Some people leave BV and close the door on coming back. Others leave the door…
John Borrowman, CPC
Borrowman Baker, LLC
If you like BV’s financial and analytical challenges, you can feel comfortable working with a boss who generates a steady flow of engagements. But sooner or later, those coattails can leave you feeling cornered.
So, it’s reassuring to come to work every day confident that you’ll be able to stretch intellectually. How in the world could this situation possibly turn sour?
- Your cost outweighs your value. In the first years of your career, your compensation rises annually. At some point, however, your cost to your employer starts to impact the profitability he once enjoyed. His clients aren’t going to let him get away with raising his rates very much. Something has to give. The rate of increase in compensation slows so that you are, in effect, “topped out.” Worse yet, the boss lets you go in favor of a lower-cost employee.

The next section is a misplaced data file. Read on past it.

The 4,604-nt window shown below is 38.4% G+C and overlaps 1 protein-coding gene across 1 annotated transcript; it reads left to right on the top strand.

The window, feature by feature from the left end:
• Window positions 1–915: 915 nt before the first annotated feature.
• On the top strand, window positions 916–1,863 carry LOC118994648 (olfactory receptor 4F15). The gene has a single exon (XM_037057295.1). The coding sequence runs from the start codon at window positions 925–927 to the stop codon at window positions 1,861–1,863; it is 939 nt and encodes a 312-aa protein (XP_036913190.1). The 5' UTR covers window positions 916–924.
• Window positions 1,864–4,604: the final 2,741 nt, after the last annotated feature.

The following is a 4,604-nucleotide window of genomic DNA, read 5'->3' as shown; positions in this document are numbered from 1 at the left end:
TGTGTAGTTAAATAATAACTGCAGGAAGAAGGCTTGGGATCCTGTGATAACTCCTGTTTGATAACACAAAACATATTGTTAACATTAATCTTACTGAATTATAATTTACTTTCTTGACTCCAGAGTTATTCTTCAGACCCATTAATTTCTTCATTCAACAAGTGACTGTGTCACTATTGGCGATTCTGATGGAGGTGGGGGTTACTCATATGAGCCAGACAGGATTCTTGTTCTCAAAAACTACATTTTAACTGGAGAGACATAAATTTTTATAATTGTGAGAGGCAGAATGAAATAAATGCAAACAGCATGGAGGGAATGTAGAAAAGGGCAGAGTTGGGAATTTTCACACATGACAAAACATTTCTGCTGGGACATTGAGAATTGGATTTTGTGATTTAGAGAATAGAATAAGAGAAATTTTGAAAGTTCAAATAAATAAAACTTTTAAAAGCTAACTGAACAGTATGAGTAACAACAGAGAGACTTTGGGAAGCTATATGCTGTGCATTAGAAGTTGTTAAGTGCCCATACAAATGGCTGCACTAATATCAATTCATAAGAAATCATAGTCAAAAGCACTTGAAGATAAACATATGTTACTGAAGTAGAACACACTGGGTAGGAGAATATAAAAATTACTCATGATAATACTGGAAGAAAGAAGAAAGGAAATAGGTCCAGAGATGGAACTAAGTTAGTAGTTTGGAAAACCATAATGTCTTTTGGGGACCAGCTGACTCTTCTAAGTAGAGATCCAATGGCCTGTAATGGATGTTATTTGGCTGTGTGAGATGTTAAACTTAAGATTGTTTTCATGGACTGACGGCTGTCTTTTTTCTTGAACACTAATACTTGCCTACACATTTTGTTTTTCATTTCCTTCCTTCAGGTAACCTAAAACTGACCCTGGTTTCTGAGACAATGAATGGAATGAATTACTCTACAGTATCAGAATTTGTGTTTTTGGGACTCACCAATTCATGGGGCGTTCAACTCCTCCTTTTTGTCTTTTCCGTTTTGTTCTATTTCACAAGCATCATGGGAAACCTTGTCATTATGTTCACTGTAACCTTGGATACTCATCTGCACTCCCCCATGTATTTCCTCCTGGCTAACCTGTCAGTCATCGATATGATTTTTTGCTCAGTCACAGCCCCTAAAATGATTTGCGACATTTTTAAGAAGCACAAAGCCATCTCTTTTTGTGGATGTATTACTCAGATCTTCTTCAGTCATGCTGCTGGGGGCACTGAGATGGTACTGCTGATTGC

- You can’t outrun the boss’s shadow. If your boss happens to be a (or maybe even the) go-to person for a particular type of engagement in your market, you’ll find it hard to become known as a provider in your own right.
- Your circumstances change; the boss’s don’t. You may have begun to work for the boss when you were single, and 10 to 12-hour days were no big deal. Marriage and family changed all that. But the boss still remembers when you regularly burned the midnight oil and can’t understand why you don’t want to now.
There are exceptions to all the above, of course. You may work for a practice leader who is sensitive to your career development and ensures the two of you are constantly communicating about ways to maintain your advancement.
Maybe it’s time to talk to us about corrective action if you’re not. It doesn’t necessarily mean you have to leave, but things won’t get better on their own.
Click here to grab some time for a quick call. We’ll decide whether we want a longer one.